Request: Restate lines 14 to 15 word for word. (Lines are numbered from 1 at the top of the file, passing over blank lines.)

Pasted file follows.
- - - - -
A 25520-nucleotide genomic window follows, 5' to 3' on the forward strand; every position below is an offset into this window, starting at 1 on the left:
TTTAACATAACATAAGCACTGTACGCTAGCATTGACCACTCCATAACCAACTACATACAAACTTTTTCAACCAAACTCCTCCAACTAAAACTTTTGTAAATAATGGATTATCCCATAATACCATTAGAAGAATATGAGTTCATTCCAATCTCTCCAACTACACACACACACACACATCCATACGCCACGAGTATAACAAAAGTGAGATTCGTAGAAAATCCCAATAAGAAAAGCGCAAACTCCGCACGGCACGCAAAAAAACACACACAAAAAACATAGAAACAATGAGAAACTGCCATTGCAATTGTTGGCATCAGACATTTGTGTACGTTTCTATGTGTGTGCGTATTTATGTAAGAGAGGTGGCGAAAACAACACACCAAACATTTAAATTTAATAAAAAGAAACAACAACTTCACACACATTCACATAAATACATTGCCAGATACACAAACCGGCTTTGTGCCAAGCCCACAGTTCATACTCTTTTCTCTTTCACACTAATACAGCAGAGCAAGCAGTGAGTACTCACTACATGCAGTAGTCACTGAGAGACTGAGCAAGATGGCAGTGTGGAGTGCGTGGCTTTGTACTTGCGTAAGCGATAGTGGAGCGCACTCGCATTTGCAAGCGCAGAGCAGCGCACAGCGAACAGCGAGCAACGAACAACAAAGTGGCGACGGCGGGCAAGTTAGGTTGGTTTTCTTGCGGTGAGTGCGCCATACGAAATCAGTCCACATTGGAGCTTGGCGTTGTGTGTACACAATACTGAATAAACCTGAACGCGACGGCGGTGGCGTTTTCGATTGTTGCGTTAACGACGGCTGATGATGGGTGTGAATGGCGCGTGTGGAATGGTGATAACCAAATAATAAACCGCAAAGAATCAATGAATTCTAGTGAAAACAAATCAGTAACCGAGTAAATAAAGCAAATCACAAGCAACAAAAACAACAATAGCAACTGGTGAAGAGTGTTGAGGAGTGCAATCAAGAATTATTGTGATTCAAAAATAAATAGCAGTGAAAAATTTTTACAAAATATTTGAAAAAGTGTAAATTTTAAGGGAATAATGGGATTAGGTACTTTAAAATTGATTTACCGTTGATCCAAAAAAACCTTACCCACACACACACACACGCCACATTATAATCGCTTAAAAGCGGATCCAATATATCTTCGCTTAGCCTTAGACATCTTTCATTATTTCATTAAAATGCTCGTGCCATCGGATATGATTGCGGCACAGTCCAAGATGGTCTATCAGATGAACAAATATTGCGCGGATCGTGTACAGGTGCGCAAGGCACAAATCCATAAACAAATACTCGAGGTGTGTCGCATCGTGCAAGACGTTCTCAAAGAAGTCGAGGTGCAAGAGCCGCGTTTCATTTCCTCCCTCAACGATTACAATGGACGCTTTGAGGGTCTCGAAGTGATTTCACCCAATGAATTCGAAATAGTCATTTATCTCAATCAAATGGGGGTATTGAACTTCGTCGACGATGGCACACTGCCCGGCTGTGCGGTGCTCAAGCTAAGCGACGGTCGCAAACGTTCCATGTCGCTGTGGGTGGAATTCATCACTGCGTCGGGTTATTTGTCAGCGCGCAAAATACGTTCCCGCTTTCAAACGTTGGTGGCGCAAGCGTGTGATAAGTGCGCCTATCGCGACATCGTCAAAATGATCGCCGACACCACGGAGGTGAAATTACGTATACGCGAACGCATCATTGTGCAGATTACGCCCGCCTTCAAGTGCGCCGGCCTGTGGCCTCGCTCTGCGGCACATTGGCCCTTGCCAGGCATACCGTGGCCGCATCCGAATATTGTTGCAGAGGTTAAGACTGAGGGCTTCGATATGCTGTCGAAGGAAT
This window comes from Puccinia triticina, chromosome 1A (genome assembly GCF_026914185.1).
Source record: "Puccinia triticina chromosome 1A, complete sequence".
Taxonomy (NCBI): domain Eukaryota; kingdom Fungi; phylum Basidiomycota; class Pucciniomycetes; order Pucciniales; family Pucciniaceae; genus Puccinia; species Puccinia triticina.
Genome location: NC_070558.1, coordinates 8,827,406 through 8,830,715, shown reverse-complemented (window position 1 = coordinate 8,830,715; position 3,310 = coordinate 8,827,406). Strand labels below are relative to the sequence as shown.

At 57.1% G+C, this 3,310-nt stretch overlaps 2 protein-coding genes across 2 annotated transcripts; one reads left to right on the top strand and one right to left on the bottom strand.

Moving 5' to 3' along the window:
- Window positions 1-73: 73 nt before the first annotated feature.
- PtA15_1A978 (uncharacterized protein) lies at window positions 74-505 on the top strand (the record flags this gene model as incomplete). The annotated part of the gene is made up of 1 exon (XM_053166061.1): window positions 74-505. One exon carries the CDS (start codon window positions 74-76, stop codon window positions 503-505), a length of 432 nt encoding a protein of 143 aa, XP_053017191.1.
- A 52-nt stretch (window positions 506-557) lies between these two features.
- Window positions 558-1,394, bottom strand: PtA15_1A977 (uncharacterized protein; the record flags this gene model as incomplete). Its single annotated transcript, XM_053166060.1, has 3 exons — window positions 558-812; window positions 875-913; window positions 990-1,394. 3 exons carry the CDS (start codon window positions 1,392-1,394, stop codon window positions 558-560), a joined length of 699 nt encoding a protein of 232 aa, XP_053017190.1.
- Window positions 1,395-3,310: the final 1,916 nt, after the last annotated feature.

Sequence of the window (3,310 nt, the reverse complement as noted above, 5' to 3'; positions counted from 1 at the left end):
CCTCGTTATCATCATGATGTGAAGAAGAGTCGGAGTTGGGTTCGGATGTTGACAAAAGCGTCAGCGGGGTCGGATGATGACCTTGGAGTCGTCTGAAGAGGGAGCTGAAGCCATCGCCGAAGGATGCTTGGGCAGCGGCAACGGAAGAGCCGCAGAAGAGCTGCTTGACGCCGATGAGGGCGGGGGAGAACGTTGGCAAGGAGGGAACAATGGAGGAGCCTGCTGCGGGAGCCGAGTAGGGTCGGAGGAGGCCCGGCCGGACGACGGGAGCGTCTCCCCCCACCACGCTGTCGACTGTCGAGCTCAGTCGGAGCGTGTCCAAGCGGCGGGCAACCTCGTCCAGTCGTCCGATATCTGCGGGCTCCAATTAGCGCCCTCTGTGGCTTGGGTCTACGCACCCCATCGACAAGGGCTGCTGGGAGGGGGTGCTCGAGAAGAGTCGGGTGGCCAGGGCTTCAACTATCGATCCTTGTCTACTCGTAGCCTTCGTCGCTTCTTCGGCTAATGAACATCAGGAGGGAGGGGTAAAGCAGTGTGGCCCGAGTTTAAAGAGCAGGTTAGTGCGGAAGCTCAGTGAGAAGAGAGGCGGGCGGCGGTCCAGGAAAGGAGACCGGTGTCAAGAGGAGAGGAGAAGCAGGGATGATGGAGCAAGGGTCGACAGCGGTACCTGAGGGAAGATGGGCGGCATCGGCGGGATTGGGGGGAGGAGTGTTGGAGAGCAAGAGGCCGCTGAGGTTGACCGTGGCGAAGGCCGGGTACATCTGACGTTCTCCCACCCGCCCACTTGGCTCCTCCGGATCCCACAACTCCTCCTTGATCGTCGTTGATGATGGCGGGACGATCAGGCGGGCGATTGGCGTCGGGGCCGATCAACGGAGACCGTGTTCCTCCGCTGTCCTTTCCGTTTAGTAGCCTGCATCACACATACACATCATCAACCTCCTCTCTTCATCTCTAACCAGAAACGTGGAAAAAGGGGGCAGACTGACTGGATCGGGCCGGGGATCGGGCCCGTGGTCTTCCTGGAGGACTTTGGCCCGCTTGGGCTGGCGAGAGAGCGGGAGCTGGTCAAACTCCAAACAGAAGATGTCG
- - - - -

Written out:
Sequence of the window (3,310 nt, the reverse complement as noted above, 5' to 3'; positions counted from 1 at the left end):
CCTCGTTATCATCATGATGTGAAGAAGAGTCGGAGTTGGGTTCGGATGTTGACAAAAGCGTCAGCGGGGTCGGATGATGACCTTGGAGTCGTCTGAAGAGGGAGCTGAAGCCATCGCCGAAGGATGCTTGGGCAGCGGCAACGGAAGAGCCGCAGAAGAGCTGCTTGACGCCGATGAGGGCGGGGGAGAACGTTGGCAAGGAGGGAACAATGGAGGAGCCTGCTGCGGGAGCCGAGTAGGGTCGGAGGAGGCCCGGCCGGACGACGGGAGCGTCTCCCCCCACCACGCTGTCGACTGTCGAGCTCAGTCGGAGCGTGTCCAAGCGGCGGGCAACCTCGTCCAGTCGTCCGATATCTGCGGGCTCCAATTAGCGCCCTCTGTGGCTTGGGTCTACGCACCCCATCGACAAGGGCTGCTGGGAGGGGGTGCTCGAGAAGAGTCGGGTGGCCAGGGCTTCAACTATCGATCCTTGTCTACTCGTAGCCTTCGTCGCTTCTTCGGCTAATGAACATCAGGAGGGAGGGGTAAAGCAGTGTGGCCCGAGTTTAAAGAGCAGGTTAGTGCGGAAGCTCAGTGAGAAGAGAGGCGGGCGGCGGTCCAGGAAAGGAGACCGGTGTCAAGAGGAGAGGAGAAGCAGGGATGATGGAGCAAGGGTCGACAGCGGTACCTGAGGGAAGATGGGCGGCATCGGCGGGATTGGGGGGAGGAGTGTTGGAGAGCAAGAGGCCGCTGAGGTTGACCGTGGCGAAGGCCGGGTACATCTGACGTTCTCCCACCCGCCCACTTGGCTCCTCCGGATCCCACAACTCCTCCTTGATCGTCGTTGATGATGGCGGGACGATCAGGCGGGCGATTGGCGTCGGGGCCGATCAACGGAGACCGTGTTCCTCCGCTGTCCTTTCCGTTTAGTAGCCTGCATCACACATACACATCATCAACCTCCTCTCTTCATCTCTAACCAGAAACGTGGAAAAAGGGGGCAGACTGACTGGATCGGGCCGGGGATCGGGCCCGTGGTCTTCCTGGAGGACTTTGGCCCGCTTGGGCTGGCGAGAGAGCGGGAGCTGGTCAAACTCCAAACAGAAGATGTCG